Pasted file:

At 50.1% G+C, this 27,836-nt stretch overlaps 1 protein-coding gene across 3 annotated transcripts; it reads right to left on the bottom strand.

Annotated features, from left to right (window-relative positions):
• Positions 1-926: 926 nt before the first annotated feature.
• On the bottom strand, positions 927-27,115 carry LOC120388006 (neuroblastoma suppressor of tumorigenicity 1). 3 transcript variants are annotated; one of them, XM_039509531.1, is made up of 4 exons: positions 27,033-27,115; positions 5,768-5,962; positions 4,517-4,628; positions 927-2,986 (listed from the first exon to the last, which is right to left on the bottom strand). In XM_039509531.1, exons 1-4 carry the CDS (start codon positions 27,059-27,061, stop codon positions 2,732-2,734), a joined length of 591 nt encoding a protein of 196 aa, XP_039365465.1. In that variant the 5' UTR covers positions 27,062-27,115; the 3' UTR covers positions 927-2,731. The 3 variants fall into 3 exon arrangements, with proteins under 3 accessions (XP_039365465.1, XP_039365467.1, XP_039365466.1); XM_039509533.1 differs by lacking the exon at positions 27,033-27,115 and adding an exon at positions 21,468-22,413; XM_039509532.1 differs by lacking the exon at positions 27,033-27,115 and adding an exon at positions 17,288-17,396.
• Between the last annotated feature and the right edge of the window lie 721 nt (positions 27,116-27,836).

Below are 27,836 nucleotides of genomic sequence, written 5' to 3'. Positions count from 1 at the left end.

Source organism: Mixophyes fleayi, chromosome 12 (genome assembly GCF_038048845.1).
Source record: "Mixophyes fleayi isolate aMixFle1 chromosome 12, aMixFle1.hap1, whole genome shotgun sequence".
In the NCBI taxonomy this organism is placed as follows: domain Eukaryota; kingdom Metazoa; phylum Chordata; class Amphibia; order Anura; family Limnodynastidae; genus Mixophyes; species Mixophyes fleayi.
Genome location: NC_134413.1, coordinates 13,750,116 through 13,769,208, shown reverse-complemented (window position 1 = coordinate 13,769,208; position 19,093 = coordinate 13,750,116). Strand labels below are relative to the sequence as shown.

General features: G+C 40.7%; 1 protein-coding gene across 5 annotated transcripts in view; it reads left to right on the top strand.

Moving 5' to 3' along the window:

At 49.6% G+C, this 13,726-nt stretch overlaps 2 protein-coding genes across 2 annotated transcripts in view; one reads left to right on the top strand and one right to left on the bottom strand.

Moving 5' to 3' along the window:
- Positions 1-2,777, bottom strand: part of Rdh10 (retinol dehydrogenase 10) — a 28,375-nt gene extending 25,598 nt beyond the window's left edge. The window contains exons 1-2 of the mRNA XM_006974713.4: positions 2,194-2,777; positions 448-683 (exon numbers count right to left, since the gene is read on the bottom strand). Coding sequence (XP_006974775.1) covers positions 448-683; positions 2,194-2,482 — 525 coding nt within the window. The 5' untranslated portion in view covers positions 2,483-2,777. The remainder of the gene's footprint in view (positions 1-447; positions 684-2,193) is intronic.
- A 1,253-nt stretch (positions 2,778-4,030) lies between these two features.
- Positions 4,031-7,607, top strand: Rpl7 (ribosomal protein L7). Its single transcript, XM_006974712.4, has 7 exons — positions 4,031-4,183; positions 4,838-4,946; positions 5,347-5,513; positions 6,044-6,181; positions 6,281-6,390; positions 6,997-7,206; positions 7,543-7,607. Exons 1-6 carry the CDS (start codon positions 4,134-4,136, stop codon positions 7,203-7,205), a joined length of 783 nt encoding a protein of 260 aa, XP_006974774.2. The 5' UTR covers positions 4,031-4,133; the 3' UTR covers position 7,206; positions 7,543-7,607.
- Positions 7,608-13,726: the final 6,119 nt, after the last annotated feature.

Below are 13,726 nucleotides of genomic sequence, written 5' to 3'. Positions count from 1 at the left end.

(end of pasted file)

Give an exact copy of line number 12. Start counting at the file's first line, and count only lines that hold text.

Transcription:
Moving 5' to 3' along the window: